This morning was the team’s first open water swim in the Alamitos Bay in Long Beach, one day before my first triathlon. One would think that it’s too quick to do a triathlon with very little open water experience, but I trust my coaches and we’ll see what happens! It was just 2 months ago that my coaches were concerned that I should already be swimming at the end of January. Swimming, meaning I don’t stop and stand at the middle of the pool, or hold on to lane lines, or use a pool buoy, or hang out at the wall. It was just a body positioning adjustment that worked wonders for me, which got me to this point in time, ready for my first open water swim.
Lemme tell ya, you don’t know how SCARED I was prior to jumping in that bay. Sooo many questions and thoughts running through my head. “How deep is that water? How buoyant will I be? How come there’s no lifeguards? Will I be even slower than I already am? If I stop, how hard will it be to tread water? That water looks dirty. I think the water is too cold. How fast is everyone else? I need some floaties. I hope water doesn’t get in my goggles. I heard it’s good to pee inside your wetsuit if you pee. What if a shark gets into this bay?” yeah, just some absurd thoughts! I was already feeling uncomfortable wearing my snazzy new Team in Training wetsuit. I’ve never worn a wetsuit before, so everything felt so tight and restricted.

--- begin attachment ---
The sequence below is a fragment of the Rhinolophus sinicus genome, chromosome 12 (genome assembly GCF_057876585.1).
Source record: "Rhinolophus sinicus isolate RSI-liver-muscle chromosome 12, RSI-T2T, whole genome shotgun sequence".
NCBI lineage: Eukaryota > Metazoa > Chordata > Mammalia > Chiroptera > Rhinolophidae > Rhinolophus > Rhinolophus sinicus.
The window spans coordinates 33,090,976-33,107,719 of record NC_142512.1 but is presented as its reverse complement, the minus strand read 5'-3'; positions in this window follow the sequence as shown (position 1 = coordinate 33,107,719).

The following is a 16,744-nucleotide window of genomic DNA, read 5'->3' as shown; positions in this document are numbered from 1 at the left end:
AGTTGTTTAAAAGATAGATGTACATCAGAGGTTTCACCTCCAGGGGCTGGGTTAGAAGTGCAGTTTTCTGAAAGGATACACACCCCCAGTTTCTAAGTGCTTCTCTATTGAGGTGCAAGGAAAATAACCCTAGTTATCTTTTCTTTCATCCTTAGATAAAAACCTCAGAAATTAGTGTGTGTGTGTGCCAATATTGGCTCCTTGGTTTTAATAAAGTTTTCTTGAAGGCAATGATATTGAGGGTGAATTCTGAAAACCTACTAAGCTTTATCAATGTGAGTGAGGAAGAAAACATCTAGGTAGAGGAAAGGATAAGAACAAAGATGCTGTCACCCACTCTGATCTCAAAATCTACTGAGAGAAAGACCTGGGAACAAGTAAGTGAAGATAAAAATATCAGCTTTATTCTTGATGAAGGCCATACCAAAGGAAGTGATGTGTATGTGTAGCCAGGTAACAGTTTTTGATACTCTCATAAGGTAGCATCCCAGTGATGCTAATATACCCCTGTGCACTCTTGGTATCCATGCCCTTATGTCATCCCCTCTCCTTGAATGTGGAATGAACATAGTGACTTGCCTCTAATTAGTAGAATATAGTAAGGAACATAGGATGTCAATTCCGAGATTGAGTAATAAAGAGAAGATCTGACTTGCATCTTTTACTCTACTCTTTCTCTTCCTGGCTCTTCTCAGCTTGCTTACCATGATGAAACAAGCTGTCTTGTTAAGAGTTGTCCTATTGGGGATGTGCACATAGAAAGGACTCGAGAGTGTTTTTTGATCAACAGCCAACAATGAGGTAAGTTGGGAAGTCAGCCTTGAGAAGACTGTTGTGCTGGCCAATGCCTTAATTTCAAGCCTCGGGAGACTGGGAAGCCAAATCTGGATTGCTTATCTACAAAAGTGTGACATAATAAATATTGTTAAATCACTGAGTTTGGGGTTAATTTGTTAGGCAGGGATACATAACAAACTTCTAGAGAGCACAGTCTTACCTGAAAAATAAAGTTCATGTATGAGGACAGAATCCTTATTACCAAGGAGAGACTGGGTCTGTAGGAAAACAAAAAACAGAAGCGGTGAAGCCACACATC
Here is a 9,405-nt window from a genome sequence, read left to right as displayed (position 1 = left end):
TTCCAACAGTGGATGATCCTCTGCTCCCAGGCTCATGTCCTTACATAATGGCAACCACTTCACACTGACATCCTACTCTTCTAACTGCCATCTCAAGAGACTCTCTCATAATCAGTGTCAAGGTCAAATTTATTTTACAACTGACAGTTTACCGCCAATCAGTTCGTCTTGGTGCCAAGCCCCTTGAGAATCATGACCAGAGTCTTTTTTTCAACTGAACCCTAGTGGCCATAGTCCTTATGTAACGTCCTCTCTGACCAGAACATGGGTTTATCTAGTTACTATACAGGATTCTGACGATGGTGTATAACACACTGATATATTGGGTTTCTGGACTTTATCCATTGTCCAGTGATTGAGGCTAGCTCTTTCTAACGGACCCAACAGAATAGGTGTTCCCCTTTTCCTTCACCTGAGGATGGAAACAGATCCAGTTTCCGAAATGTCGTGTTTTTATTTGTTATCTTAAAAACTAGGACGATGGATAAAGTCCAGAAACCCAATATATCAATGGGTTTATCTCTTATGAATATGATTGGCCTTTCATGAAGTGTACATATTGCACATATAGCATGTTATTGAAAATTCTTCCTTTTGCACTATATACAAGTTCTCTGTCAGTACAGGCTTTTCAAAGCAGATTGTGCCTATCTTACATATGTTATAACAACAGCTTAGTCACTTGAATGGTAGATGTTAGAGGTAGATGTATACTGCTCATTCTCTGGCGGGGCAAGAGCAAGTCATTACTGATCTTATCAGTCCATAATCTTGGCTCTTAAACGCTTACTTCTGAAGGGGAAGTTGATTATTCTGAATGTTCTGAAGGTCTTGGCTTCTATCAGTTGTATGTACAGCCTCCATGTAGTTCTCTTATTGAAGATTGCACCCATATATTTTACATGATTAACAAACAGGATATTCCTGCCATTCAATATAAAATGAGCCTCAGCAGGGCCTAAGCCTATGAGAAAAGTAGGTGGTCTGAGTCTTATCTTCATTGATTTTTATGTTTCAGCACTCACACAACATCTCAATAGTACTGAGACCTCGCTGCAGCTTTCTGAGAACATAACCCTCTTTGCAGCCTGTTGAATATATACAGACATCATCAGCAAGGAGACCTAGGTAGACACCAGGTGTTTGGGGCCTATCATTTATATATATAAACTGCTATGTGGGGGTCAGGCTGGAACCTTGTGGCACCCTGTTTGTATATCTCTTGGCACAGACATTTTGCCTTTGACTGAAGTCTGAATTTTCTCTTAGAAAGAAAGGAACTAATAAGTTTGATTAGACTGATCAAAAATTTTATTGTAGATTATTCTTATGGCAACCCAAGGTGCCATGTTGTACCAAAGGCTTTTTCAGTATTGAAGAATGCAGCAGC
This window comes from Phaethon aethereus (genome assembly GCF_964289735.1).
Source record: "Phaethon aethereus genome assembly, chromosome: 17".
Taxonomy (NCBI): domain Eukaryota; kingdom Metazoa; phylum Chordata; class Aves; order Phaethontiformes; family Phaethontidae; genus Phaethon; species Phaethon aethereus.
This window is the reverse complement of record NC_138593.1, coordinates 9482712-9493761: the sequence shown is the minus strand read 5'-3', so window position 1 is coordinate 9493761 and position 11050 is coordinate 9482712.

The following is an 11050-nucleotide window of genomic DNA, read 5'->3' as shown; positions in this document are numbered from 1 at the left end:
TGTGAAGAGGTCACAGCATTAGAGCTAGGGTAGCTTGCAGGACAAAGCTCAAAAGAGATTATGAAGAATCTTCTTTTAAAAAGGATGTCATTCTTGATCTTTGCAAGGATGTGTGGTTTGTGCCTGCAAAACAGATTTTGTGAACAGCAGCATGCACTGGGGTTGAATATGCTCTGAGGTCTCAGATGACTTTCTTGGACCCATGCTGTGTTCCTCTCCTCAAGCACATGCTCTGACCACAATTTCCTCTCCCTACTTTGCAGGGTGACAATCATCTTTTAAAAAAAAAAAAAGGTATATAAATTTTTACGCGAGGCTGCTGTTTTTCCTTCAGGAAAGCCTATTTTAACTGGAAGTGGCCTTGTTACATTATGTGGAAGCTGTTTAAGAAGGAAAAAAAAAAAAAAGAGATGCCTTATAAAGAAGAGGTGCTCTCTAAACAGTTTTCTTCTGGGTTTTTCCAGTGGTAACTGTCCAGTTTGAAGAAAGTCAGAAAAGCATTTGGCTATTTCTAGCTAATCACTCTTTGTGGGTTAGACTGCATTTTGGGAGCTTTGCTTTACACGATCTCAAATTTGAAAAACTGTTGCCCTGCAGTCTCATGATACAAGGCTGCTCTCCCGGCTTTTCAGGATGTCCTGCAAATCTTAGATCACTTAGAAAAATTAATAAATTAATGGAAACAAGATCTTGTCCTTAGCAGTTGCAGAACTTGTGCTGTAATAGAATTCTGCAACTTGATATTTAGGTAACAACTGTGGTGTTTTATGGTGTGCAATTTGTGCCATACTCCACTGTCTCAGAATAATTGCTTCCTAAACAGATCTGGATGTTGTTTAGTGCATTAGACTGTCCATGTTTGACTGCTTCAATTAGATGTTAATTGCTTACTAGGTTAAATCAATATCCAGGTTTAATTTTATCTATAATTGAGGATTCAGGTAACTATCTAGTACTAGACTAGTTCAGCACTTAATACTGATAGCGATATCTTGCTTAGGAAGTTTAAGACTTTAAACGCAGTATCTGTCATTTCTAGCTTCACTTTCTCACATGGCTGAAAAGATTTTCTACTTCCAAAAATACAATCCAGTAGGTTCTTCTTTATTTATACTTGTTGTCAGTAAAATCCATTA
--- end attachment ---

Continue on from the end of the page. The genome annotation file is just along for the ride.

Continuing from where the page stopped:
So coach Brad split up the team into two: People with open water experience and people without. Pretty obvious which side I was in! When it was time to go, I didn’t really know what to do because I was just used to kicking off a pool wall. “Umm… ok, I guess float and go?” Immediately I felt how much more buoyant I was with the wetsuit. Everyone was swimming at a pretty good pace, except me. I was freaking out. Just like many people warned me, it was definitely hard to breathe (at first), my nerves were high, heart was beating fast. Everything seemed to be going wrong. Good thing Coach Arkady was hanging back to calm me down at times and give me pointers. (Thank you Arkady!). By the turnaround point, I got my rhythm down, and things slowly got better. Water was cold, so my head, hands and feet were freezing. Water was salty, and seemed dirty (of course relative to the usual pool water), but I just need to practice in it more to get more comfortable. I actually like it better than pool swimming because the wetsuit helps, and once I get a rhythm down, I can keep going!